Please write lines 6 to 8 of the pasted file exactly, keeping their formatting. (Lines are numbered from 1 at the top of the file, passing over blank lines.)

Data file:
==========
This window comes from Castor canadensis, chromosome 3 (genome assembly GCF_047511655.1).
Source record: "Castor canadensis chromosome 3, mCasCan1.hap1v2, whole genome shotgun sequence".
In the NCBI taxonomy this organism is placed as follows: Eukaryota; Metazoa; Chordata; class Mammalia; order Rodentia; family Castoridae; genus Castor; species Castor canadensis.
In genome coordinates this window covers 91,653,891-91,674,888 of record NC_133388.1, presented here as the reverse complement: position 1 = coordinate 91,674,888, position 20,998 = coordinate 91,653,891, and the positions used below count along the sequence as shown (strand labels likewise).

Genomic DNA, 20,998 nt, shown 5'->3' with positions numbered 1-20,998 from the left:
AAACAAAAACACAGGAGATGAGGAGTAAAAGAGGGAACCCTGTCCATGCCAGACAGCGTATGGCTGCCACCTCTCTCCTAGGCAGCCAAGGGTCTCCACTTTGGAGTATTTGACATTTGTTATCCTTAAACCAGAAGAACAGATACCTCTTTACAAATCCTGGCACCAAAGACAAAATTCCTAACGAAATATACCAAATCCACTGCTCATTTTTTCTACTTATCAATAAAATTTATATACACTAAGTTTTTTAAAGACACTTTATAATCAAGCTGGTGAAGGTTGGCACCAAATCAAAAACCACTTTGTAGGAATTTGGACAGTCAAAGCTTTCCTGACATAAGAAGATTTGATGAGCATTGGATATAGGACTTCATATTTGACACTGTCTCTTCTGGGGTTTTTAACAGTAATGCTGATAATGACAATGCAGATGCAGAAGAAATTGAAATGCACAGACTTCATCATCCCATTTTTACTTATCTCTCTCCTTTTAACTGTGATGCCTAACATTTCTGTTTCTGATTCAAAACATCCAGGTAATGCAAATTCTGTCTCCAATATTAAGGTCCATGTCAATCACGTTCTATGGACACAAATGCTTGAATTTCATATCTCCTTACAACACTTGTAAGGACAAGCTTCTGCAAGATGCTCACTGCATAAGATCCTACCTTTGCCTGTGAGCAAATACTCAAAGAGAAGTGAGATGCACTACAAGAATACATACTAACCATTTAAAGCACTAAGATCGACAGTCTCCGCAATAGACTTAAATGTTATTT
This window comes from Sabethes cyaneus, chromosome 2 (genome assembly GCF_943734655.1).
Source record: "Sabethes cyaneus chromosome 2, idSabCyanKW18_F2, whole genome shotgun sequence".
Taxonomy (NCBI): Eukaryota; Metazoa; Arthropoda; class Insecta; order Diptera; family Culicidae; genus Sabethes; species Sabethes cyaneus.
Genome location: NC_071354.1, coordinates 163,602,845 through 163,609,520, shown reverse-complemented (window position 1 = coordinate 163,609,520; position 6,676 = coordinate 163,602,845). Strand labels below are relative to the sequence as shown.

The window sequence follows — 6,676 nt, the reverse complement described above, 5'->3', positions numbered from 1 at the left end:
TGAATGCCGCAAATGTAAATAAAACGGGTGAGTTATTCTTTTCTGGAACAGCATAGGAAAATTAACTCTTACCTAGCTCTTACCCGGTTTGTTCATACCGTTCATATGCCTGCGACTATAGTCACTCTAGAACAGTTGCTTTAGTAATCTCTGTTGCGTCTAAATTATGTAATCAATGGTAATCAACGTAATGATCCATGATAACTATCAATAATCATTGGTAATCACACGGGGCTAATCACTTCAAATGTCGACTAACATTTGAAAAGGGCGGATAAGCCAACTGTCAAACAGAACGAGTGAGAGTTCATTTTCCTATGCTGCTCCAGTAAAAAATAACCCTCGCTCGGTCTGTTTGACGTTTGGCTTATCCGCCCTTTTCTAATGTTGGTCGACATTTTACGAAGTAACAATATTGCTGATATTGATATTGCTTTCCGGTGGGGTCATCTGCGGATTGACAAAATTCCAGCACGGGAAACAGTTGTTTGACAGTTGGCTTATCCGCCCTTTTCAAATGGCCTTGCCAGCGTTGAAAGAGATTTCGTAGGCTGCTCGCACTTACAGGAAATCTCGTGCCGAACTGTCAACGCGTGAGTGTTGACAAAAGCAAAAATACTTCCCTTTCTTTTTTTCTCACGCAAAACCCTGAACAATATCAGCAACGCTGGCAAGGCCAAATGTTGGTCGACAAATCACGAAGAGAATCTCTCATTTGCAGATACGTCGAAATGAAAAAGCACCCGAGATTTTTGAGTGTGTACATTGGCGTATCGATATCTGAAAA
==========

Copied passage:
AAACAAAAACACAGGAGATGAGGAGTAAAAGAGGGAACCCTGTCCATGCCAGACAGCGTATGGCTGCCACCTCTCTCCTAGGCAGCCAAGGGTCTCCACTTTGGAGTATTTGACATTTGTTATCCTTAAACCAGAAGAACAGATACCTCTTTACAAATCCTGGCACCAAAGACAAAATTCCTAACGAAATATACCAAATCCACTGCTCATTTTTTCTACTTATCAATAAAATTTATATACACTAAGTTTTTTAAAGACACTTTATAATCAAGCTGGTGAAGGTTGGCACCAAATCAAAAACCACTTTGTAGGAATTTGGACAGTCAAAGCTTTCCTGACATAAGAAGATTTGATGAGCATTGGATATAGGACTTCATATTTGACACTGTCTCTTCTGGGGTTTTTAACAGTAATGCTGATAATGACAATGCAGATGCAGAAGAAATTGAAATGCACAGACTTCATCATCCCATTTTTACTTATCTCTCTCCTTTTAACTGTGATGCCTAACATTTCTGTTTCTGATTCAAAACATCCAGGTAATGCAAATTCTGTCTCCAATATTAAGGTCCATGTCAATCACGTTCTATGGACACAAATGCTTGAATTTCATATCTCCTTACAACACTTGTAAGGACAAGCTTCTGCAAGATGCTCACTGCATAAGATCCTACCTTTGCCTGTGAGCAAATACTCAAAGAGAAGTGAGATGCACTACAAGAATACATACTAACCATTTAAAGCACTAAGATCGACAGTCTCCGCAATAGACTTAAATGTTATTT
This window comes from Sabethes cyaneus, chromosome 2 (genome assembly GCF_943734655.1).
Source record: "Sabethes cyaneus chromosome 2, idSabCyanKW18_F2, whole genome shotgun sequence".